La Sportiva Spectre 2.0 Boots ReviewApril 3, 2017
- Huge flex rating
- Comfortable out of the box
- 5% stiffer than the previous version
- Voluminous toe box
- Tech toe alignment indicators wear off
- Not stiff enough for resort skiing
- Poor durability over the long term
The La Sportiva Spectre 2.0 Boots are the latest iteration of the brands very popular Spectre alpine touring Boots, now with a 5% increase in stiffness. Their power-to-weight ratio and comfort is unmatched by other dedicated ski touring boots tested. While the Spectre 2.0’s excel in the backcountry, they’re not beefy enough to be a full time resort boot and while they are not heavy by any means, they are also not at the top of the lightweight charts.
It’s a challenge to improve upon something that’s already so well designed, but the 2.0 version of the La Sportiva Spectre Boots have made a good boot great. While maintaining the same weight as before, the Spectre 2.0’s are now 5% stiffer with a 115 flex rating. Additional room in the toe box increases comfort while the solid hinge point ensures a fluid flex without the chance of it failing, as it did on the previous version. The updated color scheme and graphic treatment also makes the Spectre 2.0’s a head turner.
Straight out of the box the La Sportiva Spectre 2.0 Boots fit my average shaped foot incredibly well. With upgraded custom footbeds and heel locks installed by a qualified boot fitter, they fit even better. Their thermo-mouldable EZ liners provide enough warmth and comfort without adding unnecessary weight. The placement of the four buckles is ideal to maximize foot hold and keep feet nestled in the heel pocket. With a 102.5mm last, the Spectre 2.0’s run wide.
Weighing in at just 3lbs 2.97oz for a half pair, size 27.5 (including liner and footbed), it’s easy to see why the Sportiva Spectre 2.0 boots qualify as a dedicated alpine touring boot. If they were any lighter they’d sacrifice ski-abilty in technical terrain and variable snow conditions and be more of a rando race boot rather than an alpine touring book for the masses.
Being the lightest weight 4-buckle alpine touring boot on the market, the La Sportiva Spectre 2.0 Boots do lack some performance when compared to their heavier counterpart, however I was still able to easily drive a ski with 109mm underfoot in all sorts of snow conditions and terrain. Their power-to-weight ratio is unmatched which is easily evident on the skin track.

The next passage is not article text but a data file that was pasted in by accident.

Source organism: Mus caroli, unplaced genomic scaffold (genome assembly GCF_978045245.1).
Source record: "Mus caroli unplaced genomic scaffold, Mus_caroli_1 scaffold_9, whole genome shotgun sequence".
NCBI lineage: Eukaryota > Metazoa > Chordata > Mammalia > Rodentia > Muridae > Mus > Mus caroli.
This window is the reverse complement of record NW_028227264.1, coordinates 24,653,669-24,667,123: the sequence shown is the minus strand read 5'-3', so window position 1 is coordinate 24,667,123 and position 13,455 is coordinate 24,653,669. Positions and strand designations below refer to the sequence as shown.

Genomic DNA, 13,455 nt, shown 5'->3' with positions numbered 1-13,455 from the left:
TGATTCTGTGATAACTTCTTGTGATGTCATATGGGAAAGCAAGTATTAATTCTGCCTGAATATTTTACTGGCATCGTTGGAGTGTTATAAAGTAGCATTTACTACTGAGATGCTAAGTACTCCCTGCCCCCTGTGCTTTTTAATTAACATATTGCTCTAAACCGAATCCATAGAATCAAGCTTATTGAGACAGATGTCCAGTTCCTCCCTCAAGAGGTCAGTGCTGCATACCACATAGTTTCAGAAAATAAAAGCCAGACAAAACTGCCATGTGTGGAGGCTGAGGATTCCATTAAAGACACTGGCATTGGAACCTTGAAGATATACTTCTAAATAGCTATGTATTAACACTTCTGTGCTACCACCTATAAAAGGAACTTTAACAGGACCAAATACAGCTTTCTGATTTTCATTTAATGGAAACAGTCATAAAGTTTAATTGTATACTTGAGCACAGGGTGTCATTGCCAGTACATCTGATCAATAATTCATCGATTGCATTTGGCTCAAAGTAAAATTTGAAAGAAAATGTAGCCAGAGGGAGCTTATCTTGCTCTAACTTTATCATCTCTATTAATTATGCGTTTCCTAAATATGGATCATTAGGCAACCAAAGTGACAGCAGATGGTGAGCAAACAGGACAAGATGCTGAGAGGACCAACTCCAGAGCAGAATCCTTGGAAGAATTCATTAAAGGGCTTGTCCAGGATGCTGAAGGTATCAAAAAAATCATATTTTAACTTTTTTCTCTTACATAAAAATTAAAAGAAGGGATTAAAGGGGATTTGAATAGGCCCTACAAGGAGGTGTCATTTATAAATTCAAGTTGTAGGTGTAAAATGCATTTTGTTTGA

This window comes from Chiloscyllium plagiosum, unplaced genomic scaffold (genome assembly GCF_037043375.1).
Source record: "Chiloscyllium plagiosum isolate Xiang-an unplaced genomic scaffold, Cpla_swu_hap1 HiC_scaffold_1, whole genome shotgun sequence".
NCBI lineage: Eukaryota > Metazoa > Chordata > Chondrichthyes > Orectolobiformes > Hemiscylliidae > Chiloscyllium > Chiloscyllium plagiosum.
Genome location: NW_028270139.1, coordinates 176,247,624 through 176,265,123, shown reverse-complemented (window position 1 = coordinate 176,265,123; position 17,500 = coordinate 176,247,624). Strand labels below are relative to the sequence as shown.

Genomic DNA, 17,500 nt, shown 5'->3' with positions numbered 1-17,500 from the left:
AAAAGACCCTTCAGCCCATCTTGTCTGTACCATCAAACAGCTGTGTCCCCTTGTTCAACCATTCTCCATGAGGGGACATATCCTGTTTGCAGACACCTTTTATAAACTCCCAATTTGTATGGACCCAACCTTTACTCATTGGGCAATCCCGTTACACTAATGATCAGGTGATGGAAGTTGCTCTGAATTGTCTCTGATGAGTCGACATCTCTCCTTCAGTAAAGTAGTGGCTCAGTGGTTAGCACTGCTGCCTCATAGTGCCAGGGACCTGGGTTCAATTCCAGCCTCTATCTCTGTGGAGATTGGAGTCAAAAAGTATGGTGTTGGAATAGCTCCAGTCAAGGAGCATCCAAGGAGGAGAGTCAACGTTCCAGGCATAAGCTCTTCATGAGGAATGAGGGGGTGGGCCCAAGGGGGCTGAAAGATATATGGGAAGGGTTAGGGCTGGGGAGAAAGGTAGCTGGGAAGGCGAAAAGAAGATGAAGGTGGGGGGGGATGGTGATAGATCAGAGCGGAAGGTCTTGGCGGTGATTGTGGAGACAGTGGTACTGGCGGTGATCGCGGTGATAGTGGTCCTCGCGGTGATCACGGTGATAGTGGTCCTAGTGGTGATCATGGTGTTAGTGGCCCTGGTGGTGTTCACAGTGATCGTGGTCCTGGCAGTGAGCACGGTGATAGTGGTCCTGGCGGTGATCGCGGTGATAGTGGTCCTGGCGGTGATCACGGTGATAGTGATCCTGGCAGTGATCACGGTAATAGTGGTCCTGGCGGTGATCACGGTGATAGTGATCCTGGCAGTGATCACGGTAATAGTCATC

With 60° of cuff rotation the La Sportiva Spectre 2.0 Boots provide more than enough flex to take on the steepest of skin tracks. While most other boots require the buckles and power strap to be completely open in order to maximize the full range of their walk mode, the Spectre 2.0 Boots can remain fully buckled and offer up considerable flex. This saves time on transitions and ensures the foot remains stationary in the boot to prevent blisters. The walk/ski mode switch is located on the spine of the boot and is easy to operate with one gloved hand.
An alpine touring boot that’s too light lacks performance on the ski down and one that’s too heavy punishes you on the up track. Luckily the Spectre 2.0 is neither of these. At just over three pounds it flies up the skin track no matter how much vert you want to crunch out, and the 115 flex rating provides enough stiffness for the ski down. Provided you don’t encounter any chunder and the snow is pow of some form, the Spectre 2.0’s will delight.
Brad Steele is the co-creator of BackcountrySkiingCanada.com, a one-stop-shop for skiers and riders seeking timely, on-the-money information. BackcountrySkiingCanada.com is where you’ll find route descriptions, product reviews, guides, videos, comps and other like minded people who are as amped on ski touring as you are.